• Create with your teen. Make some agreements. For example, you could agree to be AWESOME listeners, or to allow space before talking about heated issues.

Once teens feel gotten, they are much  more open to listening to you.  It is at this point that you can share what is going on for you and give your teen an opportunity to practice getting someone else.  It is through these kind of interactions that emotional intelligence is built and fostered!

Happy Parenting,

Shelly

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Your Teen Is Changing! What Can You Do About It?

Michelangelo said that when he set out to sculpt a statue from a formless block of marble, he sought only to remove the excess marble from the statue that already existed inside the block. This is what Aristotle called accidental change.  Aristotle believed that when change occured, something new came to be, something old passed away, and something stayed the same throughout.

While we constantly watch our children change, the teen years are some of the most pronounced. Your teen will go through pubertal changes, as well as changes in brain structure, cognitive capabilities, and sexual interest.  They will also experience changes in the roles they assume in their family, community, and school.  Outside of their own development, teens must adjust to the changing world around them. For example, teens have experienced the rapid growth in technology, changing views in politics, and emerging styles in music and clothing.

Whether we are talking about normal development or changes in the world around us, some will be easier than others. People often respond to change with phrases like, “Come what may”, “The more things change, the more they stay the same”, and “What we resist persists.”  When people really don’t want to deal with change, they often look for proof to justify that it isn’t really happening or necessary.

One thing to consider is how Aristotle’s description of change fits your teen. Try taking a day or two to live in wonder of who your teen really is right now.  Have a good look at what has emerged, passed away, or  been the same for as long as you can remember. This can happen in a variety of areas such as personality traits, tastes in food, interests, styles, and levels independence. Why do this? Because, change happens so quickly we can miss it if we don’t pay attention.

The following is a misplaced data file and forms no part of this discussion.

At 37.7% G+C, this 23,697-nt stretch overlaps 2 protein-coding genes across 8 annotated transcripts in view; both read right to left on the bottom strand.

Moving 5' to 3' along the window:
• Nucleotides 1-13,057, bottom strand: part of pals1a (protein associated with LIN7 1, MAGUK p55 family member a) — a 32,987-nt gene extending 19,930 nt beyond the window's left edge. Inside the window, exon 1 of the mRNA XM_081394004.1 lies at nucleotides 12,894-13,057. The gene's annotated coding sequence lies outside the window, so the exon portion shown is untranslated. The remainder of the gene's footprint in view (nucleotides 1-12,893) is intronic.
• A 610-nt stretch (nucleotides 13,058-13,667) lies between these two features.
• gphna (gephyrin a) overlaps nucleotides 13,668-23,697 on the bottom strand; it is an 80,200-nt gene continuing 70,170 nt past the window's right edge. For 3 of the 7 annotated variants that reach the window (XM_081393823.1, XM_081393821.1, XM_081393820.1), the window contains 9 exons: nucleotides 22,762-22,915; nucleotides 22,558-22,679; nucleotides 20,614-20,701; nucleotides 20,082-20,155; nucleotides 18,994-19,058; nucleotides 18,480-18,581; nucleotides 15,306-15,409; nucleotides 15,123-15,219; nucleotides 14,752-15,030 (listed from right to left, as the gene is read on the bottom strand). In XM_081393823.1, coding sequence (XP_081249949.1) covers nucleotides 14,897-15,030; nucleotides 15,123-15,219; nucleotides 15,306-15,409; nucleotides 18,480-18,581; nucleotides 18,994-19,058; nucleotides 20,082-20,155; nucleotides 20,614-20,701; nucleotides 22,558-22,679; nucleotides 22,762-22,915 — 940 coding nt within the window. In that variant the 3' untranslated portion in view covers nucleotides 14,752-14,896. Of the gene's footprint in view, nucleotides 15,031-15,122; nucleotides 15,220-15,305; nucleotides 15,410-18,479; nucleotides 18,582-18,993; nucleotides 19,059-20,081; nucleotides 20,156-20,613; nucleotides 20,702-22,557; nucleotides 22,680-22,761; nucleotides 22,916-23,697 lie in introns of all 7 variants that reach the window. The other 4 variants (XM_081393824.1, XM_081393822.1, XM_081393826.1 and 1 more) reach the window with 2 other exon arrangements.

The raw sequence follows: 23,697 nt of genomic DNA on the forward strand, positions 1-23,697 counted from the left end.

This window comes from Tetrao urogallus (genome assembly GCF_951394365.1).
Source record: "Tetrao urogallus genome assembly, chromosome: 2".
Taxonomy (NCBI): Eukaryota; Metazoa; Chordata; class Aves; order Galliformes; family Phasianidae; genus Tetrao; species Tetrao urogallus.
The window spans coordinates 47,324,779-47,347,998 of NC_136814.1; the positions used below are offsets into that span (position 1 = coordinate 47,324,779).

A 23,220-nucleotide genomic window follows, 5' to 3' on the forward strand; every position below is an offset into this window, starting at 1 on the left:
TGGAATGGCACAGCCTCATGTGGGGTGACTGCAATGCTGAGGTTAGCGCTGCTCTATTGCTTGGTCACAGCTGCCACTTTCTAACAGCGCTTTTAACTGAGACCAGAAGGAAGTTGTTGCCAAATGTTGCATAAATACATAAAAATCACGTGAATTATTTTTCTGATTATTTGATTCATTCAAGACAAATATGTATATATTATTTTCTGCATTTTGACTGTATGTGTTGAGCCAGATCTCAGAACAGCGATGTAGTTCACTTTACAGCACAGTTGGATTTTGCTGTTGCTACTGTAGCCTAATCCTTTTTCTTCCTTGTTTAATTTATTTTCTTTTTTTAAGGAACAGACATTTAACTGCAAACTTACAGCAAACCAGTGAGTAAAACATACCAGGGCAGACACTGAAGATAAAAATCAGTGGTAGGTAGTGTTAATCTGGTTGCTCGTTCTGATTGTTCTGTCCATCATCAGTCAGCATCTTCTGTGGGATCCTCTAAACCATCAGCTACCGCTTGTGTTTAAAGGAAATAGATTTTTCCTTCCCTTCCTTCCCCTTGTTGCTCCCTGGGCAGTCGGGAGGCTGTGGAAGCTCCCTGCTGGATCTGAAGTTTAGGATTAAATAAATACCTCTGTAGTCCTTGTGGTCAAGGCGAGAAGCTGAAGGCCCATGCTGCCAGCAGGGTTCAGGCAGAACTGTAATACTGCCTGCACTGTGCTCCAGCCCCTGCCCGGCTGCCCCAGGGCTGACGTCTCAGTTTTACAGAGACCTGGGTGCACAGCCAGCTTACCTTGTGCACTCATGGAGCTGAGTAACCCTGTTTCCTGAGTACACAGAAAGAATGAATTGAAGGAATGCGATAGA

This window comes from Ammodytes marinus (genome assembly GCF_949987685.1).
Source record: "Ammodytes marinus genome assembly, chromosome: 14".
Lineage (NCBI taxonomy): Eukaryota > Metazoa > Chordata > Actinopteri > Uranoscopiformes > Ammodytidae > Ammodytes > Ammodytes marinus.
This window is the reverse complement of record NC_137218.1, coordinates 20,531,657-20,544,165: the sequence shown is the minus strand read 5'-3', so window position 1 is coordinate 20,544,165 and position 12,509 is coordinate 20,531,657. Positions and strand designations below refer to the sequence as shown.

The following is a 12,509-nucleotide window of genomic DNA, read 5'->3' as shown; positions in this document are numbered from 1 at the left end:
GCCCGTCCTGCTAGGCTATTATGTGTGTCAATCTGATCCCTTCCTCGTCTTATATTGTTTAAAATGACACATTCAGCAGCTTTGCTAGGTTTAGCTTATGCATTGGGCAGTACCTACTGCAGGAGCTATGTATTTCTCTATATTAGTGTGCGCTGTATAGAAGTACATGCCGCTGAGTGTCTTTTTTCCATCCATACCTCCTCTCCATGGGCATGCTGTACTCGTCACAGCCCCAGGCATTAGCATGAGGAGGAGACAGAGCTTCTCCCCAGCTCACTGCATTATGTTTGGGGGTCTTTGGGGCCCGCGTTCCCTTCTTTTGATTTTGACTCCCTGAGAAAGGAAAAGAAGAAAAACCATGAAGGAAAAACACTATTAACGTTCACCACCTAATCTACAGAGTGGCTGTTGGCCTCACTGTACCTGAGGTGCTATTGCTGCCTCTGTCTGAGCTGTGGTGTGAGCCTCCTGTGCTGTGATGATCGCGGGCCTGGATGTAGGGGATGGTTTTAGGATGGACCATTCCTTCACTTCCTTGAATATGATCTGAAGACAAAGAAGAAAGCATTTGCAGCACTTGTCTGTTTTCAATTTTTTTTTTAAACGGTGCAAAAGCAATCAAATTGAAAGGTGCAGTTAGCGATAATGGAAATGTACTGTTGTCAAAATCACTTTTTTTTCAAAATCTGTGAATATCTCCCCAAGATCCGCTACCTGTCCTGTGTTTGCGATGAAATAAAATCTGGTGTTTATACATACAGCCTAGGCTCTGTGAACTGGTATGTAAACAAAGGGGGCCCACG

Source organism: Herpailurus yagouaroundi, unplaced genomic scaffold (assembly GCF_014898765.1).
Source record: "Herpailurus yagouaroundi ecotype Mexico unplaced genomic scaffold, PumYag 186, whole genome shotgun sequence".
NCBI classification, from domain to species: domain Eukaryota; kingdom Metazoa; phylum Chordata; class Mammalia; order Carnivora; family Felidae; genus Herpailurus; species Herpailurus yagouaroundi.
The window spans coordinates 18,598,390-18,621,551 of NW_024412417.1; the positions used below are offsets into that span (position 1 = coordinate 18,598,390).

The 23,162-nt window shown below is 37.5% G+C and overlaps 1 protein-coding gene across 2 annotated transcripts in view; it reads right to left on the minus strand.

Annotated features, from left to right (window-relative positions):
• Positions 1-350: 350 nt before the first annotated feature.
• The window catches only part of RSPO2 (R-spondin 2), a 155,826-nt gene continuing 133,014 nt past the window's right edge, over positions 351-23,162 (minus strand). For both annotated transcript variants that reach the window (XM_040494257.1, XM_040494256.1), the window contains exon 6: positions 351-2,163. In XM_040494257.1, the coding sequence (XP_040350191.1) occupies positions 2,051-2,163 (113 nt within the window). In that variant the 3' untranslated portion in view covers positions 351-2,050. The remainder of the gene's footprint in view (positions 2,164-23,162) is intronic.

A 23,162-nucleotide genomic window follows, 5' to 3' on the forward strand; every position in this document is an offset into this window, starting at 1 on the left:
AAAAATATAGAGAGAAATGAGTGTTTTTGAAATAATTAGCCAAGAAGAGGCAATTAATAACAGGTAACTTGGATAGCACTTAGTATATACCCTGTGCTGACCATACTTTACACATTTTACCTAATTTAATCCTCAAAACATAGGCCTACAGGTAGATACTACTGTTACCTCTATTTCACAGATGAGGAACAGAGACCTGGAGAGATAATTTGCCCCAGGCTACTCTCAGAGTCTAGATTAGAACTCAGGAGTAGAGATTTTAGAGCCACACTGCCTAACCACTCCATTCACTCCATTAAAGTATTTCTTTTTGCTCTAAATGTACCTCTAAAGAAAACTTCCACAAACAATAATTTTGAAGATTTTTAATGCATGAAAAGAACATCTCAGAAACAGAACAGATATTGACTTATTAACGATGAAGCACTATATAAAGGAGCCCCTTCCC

Another thing to consider is how you deal with your teen changing. Do you avoid it or embrace it? Do you prepare for it or deal with it as it comes?  Do you accept it or wish things would just stay the same.  It is important to consider how you deal with change because your response can actually have an impact on your teen’s experience of him/herself.  For example, let’s say your teen’s interest switches from playing football to guitar. Embracing this change may open up opportunities for your teen to feel excited, proud, and adventurous. However, responding with criticism may generate feelings of hesitation, sadness, and guilt.

Finally, consider that you can have an impact on how your child changes by what you expose them to, and how you embrace what they choose to explore.  Teens often take your openness and interest in them as a pure expression of love. One time, I heard a teen tell his mom, “It means so much to me that you are open to me trying on different nutritional diets. It means even more that you will do them with me. It says that you care about what matters to me and I love you for it.”

While change looks different for every teen, it is inevitable.  Regardless of how you feel about it, change helps to shape the adult your teen becomes.  Challenge yourself to be a positive contribution and enjoy it along the way.

Happy Parenting!

Shelly

The Practice of “Still Lake” in Parenting Your Teen

How would you complete the sentence, “Parenthood is……”?

It is pretty amazing, isn’t it? Becoming a parent immediately changes you. From that moment forward, you put your child’s needs ahead of your own. Parenting is one of the few things that can make you strive to be the best person you can be. Sometimes, it is smooth sailing. Other times, it is the perfect storm. You may find yourself challenged by the very things that make you who you are as a person.  Your personality, past experiences, expectations, and hopes can get in the way of you having the kind of interaction you want to have with your teen. Sometimes we say or do things we don’t mean. Other times, we are simply stuck. When we feel lost, we turn to friends, other parents, books, health professions, or anyone else we trust to provide us with honest and helpful advice.  We do all of this in an effort to raise happy and healthy children.